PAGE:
“Gharial grills up nice,” he says, and it sounds like he’s smiling, but you have trouble seeing his face in part because the last daylight is leaking out from the miserable sky and in part because of the steady traffic of snakes traveling across it. He says he’ll need cash in advance, and you pay eagerly. You figure you’ll make the money back with, two, maybe three new stories. On the drive back to the city, you take off your boots, set the cruise control, and scratch scratch scratch all the way home.

Two days later, he rings your doorbell. Wings of white hair poke out from under his hat. Without snakes obscuring his face, you can see he’s handsome in that leathery, half-a-century-of-Texas-sun kind of way, as long as you overlook the scarred-over puncture wounds that cover his cheeks like a bumpy purple beard. He has left his truck idling in your driveway, and you admire that kind of confidence, wish it were contagious. He drops his cigarette and grinds it out with the toe of his boot on your welcome mat.

“So,” he says, “Where’s the little reptile?”

You lead him to your office and point under the desk. “It lives down there,” you say, “although I can’t be more specific than that.”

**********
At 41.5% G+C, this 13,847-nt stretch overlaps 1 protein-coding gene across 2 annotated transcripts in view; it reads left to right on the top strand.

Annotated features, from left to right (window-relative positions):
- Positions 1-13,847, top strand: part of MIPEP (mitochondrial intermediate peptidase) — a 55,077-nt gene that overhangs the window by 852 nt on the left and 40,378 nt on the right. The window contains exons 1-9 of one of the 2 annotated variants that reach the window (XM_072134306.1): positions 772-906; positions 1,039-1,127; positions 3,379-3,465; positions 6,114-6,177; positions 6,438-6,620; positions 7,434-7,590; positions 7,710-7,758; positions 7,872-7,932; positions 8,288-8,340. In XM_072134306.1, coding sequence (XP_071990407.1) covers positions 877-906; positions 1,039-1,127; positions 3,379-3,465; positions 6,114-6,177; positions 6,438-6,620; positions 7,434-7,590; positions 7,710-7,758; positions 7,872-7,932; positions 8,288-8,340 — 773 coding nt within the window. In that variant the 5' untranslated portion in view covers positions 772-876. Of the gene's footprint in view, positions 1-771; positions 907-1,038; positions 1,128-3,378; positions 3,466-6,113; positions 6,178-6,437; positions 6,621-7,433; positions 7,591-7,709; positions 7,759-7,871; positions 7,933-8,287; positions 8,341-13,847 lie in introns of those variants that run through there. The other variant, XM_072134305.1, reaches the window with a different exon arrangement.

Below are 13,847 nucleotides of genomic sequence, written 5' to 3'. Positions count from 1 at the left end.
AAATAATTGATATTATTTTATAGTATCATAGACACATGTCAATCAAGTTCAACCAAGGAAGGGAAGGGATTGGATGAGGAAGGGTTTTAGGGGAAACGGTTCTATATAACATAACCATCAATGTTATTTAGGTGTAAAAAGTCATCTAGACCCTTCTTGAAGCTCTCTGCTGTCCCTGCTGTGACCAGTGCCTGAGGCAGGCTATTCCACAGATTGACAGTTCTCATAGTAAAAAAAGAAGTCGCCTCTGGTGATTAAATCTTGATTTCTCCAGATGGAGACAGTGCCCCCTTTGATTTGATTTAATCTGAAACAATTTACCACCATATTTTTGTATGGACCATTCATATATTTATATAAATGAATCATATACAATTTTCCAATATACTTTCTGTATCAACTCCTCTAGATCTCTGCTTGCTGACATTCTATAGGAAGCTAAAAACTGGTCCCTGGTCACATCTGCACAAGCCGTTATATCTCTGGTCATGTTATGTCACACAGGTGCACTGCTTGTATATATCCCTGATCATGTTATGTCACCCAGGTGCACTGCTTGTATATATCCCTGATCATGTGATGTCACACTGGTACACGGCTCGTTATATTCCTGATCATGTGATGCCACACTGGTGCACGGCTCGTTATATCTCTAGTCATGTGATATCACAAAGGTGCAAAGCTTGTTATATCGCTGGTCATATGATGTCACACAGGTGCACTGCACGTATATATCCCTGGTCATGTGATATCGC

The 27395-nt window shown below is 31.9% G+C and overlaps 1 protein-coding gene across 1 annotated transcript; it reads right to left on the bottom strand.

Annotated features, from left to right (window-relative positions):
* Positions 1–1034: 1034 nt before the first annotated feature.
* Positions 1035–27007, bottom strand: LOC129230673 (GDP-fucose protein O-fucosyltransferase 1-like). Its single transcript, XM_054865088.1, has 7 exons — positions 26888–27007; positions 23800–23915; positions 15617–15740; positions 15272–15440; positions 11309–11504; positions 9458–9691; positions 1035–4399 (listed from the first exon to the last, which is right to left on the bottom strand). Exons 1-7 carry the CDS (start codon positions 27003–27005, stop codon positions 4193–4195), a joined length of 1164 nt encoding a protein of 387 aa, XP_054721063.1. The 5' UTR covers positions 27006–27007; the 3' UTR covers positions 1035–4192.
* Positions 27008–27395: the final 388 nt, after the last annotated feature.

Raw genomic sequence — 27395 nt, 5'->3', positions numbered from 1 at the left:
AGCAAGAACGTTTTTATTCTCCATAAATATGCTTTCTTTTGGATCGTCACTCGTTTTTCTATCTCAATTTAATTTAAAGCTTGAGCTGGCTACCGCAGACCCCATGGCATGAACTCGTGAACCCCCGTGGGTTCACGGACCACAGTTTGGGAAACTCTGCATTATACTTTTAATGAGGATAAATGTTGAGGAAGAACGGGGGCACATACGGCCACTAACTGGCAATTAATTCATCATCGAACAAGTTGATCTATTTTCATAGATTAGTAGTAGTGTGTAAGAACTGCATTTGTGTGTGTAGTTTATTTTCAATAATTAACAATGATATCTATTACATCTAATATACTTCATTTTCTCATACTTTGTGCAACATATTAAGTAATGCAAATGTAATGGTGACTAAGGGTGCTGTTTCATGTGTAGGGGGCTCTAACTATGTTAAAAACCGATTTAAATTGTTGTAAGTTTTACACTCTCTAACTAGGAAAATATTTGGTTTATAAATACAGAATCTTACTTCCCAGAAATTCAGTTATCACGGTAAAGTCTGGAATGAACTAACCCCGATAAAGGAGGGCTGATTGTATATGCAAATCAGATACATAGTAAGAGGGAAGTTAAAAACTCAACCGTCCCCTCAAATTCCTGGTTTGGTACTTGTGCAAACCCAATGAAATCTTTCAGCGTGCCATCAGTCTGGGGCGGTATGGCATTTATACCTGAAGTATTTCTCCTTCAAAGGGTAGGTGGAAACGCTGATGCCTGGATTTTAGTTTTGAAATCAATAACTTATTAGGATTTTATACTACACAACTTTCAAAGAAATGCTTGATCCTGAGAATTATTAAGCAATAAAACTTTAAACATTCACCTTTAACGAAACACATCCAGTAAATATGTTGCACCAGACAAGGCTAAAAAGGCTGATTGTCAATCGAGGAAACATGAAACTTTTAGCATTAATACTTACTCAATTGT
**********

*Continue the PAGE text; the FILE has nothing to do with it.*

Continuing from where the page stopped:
He shines a flashlight on the floor, around the wall moldings, behind the desk, inside the drawers, over the tangled wires that snake out from your CPU. “Ain’t no gharial here,” he says.

“It’s here,” you tell him. “It comes out when I hit Control+S. When I’m saving the final version of a story. It bites off my toes.”

“Welp,” he says, “then I guess we need to lure her out. You’d best sit down and get to it. My time ain’t cheap.”

“You mean write? Finish? Hit Control + S?”

“Hell, yeah, if that’s what makes her hungry.”

You settle into your desk chair, crack your knuckles, wiggle your remaining toes. You turn on the computer. You open a new document. You get ready to write. You listen to his truck’s engine grumbling in the driveway. You wonder how much gas it has in the tank.

The man puts his flashlight between his teeth, adjusts the coil of rope on his hip, pulls a mesh net from a deep pocket, and crouches down to begin his vigil over the dark beneath your desk. His hands hold the net perfectly still — they don’t tremble, they don’t twitch — and you know that when (if?) the time comes, those hands will strike with precision and purpose and cold-blooded quickness.

You could pretend you have hands like that. Maybe that’s all you need to do, is pretend.